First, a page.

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ClaireHodgson
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Solicitor, CMH solicitors, Tyne And Wear

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It is therefore submitted that despite his severe discomfort (claimant) is not virtually unable to walk

from a DWP submission.

i doubt it’s going to be that easy, but a good start…

[ Edited: 20 Jul 2010 at 05:07 pm by ClaireHodgson ]
SGregu
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Claire Hodgson - 08 July 2010 02:54 PM

It is therefore submitted that despite his severe discomfort (claimant) is not virtually unable to walk

from a DWP submission.

i doubt it’s going to be that easy, but a good start…


That’s a good one!!

Mine today from a DWP decison is:

“You can walk:

up to 60 metres
slowly
in 3 minutes
in a poor manner

Therefore you are not virtually unable, or unable to walk”

christi
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Advice Services Manager, Thame and District CAB, Oxfordshire

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SGregu - 12 July 2010 02:28 PM

Mine today from a DWP decison is:

“You can walk:

up to 60 metres
slowly
in 3 minutes
in a poor manner

Therefore you are not virtually unable, or unable to walk”

On those facts some tribunals would rule the client ineligible for HRMC.  It’s certainly a borderline for “virtually unable” as the case law stands.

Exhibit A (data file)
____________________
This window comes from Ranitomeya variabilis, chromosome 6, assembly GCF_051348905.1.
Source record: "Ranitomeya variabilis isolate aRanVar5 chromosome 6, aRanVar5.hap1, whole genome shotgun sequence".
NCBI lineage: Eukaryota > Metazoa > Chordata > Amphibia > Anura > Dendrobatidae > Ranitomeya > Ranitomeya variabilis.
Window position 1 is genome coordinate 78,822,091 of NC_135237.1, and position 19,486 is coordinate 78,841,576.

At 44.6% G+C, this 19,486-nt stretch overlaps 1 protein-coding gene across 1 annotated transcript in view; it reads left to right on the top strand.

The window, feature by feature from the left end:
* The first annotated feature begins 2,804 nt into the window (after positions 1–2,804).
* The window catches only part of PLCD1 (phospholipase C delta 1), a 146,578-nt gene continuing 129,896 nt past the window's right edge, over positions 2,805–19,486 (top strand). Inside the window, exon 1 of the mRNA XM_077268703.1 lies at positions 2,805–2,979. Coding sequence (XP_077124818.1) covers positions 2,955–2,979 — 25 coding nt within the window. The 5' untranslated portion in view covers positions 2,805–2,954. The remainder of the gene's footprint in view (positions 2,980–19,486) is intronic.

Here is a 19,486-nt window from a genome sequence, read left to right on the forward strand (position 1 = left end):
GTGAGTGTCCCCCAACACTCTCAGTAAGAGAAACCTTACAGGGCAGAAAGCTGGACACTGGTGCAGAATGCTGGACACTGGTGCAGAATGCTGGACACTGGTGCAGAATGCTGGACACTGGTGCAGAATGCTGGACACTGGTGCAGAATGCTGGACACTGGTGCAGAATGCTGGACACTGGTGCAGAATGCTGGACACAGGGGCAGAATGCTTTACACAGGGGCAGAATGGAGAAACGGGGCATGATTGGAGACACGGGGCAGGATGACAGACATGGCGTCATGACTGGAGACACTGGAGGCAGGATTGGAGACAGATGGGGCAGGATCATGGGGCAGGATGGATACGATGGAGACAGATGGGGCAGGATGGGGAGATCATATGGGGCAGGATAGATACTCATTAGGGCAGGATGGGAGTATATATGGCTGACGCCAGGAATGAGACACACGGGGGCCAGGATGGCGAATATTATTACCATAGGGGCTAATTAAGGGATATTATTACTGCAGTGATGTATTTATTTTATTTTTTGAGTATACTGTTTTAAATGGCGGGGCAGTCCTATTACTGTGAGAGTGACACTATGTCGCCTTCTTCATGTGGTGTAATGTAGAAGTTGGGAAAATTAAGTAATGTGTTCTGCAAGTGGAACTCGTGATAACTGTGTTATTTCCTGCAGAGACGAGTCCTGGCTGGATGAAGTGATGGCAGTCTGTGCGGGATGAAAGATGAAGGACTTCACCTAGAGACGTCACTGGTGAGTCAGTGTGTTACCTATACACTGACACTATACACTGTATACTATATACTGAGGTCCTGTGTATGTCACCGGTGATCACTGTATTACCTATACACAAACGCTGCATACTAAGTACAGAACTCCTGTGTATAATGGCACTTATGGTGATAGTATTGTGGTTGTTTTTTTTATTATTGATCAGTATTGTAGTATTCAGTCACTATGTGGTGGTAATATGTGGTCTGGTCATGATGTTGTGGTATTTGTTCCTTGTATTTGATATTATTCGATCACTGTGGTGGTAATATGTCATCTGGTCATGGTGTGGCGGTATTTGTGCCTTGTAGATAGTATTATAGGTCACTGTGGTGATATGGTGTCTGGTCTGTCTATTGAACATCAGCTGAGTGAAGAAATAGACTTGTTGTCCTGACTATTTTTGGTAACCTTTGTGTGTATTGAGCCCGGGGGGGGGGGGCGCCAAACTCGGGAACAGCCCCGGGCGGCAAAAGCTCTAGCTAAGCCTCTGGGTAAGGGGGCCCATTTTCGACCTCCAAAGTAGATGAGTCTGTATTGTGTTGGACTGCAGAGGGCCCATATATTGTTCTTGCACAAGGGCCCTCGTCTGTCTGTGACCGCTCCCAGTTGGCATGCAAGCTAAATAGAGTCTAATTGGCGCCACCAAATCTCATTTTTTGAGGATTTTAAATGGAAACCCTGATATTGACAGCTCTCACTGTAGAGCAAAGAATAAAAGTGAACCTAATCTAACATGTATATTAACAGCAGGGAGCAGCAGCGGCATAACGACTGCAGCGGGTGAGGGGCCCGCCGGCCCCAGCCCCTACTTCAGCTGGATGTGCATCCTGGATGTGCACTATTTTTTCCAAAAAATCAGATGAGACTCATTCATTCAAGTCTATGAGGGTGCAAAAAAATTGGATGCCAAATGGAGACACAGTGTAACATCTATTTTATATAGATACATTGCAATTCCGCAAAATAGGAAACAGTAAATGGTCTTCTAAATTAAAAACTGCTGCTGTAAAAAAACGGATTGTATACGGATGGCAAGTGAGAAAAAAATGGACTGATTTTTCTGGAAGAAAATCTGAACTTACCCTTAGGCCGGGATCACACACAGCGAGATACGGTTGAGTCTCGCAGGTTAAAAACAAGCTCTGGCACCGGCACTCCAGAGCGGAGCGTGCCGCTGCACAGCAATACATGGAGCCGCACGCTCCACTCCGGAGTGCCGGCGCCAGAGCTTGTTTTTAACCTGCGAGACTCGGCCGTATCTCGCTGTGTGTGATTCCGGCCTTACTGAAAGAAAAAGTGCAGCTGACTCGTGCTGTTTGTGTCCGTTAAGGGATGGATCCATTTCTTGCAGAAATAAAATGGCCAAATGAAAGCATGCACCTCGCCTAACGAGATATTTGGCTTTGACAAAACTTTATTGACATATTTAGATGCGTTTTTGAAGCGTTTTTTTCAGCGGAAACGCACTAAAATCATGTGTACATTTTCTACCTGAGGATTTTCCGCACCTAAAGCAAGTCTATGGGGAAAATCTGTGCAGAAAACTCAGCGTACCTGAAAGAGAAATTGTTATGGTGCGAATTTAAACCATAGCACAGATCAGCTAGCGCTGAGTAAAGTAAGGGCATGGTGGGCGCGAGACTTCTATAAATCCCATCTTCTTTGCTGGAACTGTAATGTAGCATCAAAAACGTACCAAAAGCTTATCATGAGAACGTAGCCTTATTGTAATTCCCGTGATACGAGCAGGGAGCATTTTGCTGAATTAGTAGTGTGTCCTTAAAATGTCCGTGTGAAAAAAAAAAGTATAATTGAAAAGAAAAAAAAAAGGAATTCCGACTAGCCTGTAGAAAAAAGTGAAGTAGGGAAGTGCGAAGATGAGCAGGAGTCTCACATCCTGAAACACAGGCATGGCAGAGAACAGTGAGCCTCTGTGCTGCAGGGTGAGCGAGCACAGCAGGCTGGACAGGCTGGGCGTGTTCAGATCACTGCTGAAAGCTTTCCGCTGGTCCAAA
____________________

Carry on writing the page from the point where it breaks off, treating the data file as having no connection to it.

ikbikb
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Just had one decision for an agrophobic client that doesn’t need guidance and supervision because she does not go out, which is correct if right. Which we will appeal if needed.

christi
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ikbikb - 20 July 2010 02:44 PM

Just had one decision for an agrophobic client that doesn’t need guidance and supervision because she does not go out, which is correct if right. Which we will appeal if needed.

Interesting.  In that case, without refering to case law, I’d be tempted to argue that (a) she needs guidance or assistance if she *has* to go out of doors and qualifies for low rate, or (b) she’s virtually unable to walk in the same way as an autistic child who refuses to walk, and therefore is entitled to high rate.  Either way, I’d say appeal, particularly if her care award is clear cut and unlikely to change on appeal.

Joe Collins
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ikbikb - 20 July 2010 02:44 PM

Just had one decision for an agrophobic client that doesn’t need guidance and supervision because she does not go out, which is correct if right. Which we will appeal if needed.

Of relevance is s73(8) SS Contributions and Benefits Act 1992 which provides that
“A person shall not be entitled to the mobility component for a period unless during most of that period his condition will be such as permits him from time to time to benefit from enhanced facilities for locomotion”
There is useful commentary at page 180 of volume 1 Social Security Legislation 2009/10.

past_caring
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Welfare Benefits Casework Supervisor, Brixton Advice Centre

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And another;

You need help to:

- wash and dry yourself

- use a bath or shower

- dress and undress

- eat and drink

You don’t need help with your personal care from someone several times right through the day. This means you are entitled to lowest not middle or highest rate care.

LRC had already been awarded on basis of main meal test.

ClaireHodgson
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Tony Bowman - 23 July 2010 02:26 PM

I’ve just looked at an EMP report for a DLA appeal.

The doctor is asked, in respect of walking, to comment on gait.

He wrote just one word… “Bipedal” ...  !!

ROFL